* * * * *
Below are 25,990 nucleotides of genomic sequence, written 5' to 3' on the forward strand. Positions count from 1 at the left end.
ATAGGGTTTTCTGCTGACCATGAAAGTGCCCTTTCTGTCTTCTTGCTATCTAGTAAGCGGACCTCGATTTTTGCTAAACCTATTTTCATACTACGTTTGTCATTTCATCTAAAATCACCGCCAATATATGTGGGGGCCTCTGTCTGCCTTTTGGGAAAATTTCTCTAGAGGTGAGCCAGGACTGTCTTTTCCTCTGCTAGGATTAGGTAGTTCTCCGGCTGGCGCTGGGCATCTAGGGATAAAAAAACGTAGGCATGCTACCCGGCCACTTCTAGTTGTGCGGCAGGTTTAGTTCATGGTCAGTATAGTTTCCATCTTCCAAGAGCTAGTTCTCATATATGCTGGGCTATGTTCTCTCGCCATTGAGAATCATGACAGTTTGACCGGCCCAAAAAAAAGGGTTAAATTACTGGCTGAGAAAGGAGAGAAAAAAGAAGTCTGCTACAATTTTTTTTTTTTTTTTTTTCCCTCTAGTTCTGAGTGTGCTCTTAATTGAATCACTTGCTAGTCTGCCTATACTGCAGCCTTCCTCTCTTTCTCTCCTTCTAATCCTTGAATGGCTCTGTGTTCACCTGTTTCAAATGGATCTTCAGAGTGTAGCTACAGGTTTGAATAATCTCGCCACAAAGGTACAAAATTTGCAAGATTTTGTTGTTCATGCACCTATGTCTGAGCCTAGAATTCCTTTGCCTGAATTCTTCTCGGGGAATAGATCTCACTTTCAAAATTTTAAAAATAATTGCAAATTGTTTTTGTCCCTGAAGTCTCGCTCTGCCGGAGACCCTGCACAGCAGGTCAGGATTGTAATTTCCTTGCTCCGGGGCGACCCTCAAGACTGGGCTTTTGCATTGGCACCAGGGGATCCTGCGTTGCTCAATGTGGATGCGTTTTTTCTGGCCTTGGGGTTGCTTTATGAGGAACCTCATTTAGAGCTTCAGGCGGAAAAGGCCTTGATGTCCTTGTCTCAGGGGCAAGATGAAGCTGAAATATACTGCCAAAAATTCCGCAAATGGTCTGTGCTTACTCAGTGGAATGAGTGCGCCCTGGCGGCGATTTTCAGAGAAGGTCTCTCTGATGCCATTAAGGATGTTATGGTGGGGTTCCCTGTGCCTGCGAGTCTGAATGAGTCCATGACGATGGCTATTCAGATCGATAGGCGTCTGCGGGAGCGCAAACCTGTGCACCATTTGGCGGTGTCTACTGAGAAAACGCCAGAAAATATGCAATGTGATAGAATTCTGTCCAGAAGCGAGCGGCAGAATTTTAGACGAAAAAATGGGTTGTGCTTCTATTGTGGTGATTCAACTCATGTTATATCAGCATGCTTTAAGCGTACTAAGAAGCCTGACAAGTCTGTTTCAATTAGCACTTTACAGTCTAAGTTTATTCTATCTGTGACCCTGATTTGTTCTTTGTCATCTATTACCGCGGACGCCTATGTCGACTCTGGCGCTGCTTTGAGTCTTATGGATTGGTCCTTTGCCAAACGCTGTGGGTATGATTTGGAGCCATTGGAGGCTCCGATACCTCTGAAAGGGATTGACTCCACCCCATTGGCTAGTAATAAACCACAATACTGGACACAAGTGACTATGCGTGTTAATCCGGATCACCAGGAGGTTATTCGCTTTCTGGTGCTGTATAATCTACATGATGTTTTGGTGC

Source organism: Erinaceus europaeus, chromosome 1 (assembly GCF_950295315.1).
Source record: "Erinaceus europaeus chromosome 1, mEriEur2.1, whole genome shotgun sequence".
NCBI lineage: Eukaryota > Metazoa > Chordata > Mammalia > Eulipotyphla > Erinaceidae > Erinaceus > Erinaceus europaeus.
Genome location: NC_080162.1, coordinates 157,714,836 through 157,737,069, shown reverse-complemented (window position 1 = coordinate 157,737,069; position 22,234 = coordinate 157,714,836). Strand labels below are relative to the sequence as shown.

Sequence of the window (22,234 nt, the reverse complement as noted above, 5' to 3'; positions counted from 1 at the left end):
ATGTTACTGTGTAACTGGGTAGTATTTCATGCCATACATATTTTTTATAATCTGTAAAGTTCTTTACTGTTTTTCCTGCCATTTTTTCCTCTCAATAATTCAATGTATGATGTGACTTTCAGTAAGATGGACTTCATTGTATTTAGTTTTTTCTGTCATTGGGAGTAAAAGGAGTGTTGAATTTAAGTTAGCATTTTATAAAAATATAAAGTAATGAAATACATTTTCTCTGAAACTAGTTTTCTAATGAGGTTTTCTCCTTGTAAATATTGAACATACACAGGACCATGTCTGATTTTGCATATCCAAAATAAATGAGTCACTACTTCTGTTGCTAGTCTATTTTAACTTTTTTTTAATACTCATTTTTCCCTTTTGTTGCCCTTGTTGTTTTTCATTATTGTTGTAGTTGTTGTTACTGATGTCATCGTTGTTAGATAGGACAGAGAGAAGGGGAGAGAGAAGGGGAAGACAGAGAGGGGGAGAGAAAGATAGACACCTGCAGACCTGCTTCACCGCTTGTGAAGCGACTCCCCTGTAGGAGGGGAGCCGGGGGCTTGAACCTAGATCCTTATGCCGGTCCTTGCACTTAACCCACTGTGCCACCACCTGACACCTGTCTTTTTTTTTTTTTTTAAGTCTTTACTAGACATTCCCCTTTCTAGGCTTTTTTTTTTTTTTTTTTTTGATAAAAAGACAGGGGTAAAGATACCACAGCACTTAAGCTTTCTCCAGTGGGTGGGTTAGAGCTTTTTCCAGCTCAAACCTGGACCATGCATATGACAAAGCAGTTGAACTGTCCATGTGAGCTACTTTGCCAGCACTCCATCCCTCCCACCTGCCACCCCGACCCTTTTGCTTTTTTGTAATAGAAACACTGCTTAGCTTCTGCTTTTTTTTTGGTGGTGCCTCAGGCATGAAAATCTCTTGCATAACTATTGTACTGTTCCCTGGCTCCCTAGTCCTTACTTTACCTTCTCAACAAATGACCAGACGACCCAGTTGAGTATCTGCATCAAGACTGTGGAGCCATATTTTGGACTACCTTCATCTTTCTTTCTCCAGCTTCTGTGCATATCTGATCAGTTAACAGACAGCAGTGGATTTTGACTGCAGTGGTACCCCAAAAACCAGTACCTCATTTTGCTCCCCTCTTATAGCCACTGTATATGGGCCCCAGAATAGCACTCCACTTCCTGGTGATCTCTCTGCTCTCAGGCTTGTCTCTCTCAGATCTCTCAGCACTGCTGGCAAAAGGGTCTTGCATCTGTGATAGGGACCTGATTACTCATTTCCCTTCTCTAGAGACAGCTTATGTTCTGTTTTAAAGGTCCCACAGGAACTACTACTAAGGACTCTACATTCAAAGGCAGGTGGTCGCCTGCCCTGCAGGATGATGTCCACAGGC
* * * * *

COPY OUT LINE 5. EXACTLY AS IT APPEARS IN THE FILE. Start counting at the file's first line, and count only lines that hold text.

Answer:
NCBI lineage: Eukaryota > Metazoa > Chordata > Mammalia > Eulipotyphla > Erinaceidae > Erinaceus > Erinaceus europaeus.